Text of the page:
José Eloy Alfaro

José Eloy Alfaro (1842-1912) was an Ecuadorian revolutionary leader and president. He is the great hero of Ecuadorian radicals.

José Eloy Alfaro was born on June 25, 1842, in Montecristi in the coastal province of Manabi. His father, Manuel Alfaro, was a Spaniard who came to the town as a buyer of straw hats and settled down to live with Natividad Delgado, a girl with mixed white, Indian, and African ancestry. They had eight children, and their common-law marriage was legalized through a church wedding in 1863.

Eloy Alfaro was 22 years old when he started his revolutionary career by taking prisoner the governor of the province. From then till 1889, he was constantly engaged in efforts to subvert the successive governments of Ecuador, either as an independent guerrilla leader, as an officer in a bigger revolutionary movement, or as the backer of other revolutionaries. His originally successful business ventures in Panama and his marriage there to Doña Ana Paredes y Arosemena gave him the financial means to pursue these activities. Even though he invariably failed, his constant activity led to his recognition by liberals as a general, and his prestige further increased as a result of contacts with outstanding liberal revolutionaries from other countries.

In 1895 the coalition of moderates and extreme conservatives in power in Ecuador split, with the conservatives revolting. The liberals seized the opportunity and rose in the coastal city of Guayaquil. Lacking a military leader with sufficient prestige, they remembered Alfaro and called him back. The Old Fighter, as he was known, marched with his army on Quito and soon had his authority established over the country.

Alfaro occupied the presidency from September 1895 until January 1901. His successor, Gen. Leónidas Plaza, had been his first choice for the post, but at the last moment he pressed for Plaza's withdrawal. Alfaro was unsuccessful, and relations between the two men remained cool. When, in 1905, Plaza handed over the presidency to his own candidate, Lizardo García, Alfaro overthrew the new president within 4 months and on Jan. 17, 1906, assumed that office himself.

Alfaro remained president until Aug. 11, 1911, when he was ousted for refusing to hand over the presidency to his legally elected successor—again originally handpicked by himself—Emilio Estrada. Alfaro and his followers were sent into exile. But within 4 months President Estrada died, and Alfaro immediately returned to Guayaquil to launch a revolt against the provisional government, which was favorable to Gen. Plaza. His attempt failed, and Alfaro was captured with his most important followers and sent to Quito. On the day of their arrival, Jan. 28, 1912, they were lynched by a mob that broke into the prison.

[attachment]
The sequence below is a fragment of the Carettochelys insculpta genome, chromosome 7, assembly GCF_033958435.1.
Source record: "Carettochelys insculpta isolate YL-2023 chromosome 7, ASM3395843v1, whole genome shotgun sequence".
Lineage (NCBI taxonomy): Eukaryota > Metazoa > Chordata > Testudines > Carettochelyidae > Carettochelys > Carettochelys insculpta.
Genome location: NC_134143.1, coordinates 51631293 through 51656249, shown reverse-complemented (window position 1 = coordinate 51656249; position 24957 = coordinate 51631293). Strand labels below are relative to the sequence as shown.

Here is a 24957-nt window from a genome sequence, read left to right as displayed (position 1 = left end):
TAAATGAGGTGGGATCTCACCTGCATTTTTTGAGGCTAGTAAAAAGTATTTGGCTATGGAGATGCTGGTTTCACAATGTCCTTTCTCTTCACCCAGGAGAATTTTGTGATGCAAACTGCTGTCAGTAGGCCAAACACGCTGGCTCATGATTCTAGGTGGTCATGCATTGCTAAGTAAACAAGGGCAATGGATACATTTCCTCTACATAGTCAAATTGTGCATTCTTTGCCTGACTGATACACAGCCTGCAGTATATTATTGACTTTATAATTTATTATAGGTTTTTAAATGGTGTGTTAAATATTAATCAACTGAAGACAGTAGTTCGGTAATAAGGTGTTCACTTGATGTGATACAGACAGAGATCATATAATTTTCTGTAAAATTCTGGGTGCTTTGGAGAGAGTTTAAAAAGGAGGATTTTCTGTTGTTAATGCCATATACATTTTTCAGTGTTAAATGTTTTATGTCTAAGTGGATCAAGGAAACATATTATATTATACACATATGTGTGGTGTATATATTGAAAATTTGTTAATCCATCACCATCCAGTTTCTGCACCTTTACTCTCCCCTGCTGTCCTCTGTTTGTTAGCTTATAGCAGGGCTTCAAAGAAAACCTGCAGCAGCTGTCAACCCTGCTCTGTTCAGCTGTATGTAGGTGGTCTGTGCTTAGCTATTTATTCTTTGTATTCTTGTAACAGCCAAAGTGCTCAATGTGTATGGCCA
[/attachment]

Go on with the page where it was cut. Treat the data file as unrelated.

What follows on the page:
Alfaro did not deserve the way he died, but he certainly had been courting a violent death. With the exception of his years in the presidency, he had been a threat to his country's political stability for 50 years. As president, he condoned and occasionally even ordered political murders. Under him rapacious militarism became the curse of the country, and electoral fraud and nepotism were institutionalized. He pursued a bungling foreign policy. The essential aspect of his reforms was the separation of Church and State, by no means an unmixed blessing in the case of Ecuador. He was able to reduce the political influence of the great landowners of the central highlands, though at the cost of strengthening the power of the coastal oligarchy. Perhaps the greatest achievement of his 11 years as president was the completion of the railroad linking Guayaquil to Quito, through the efforts of Archer Harman, an entrepreneur from the United States.

Further Reading on José Eloy Alfaro

There are several good biographies of Alfaro in Spanish. In English, Emeterio S. Santovenia, Eloy Alfaro (trans. 1935), is a biased, uncritical work. Background studies which discuss Alfaro include John Edwin Fagg, Latin America: A General History (1963; 2d ed. 1969), and Edwin E. Erickson and others, Area Handbook for Ecuador (1966).

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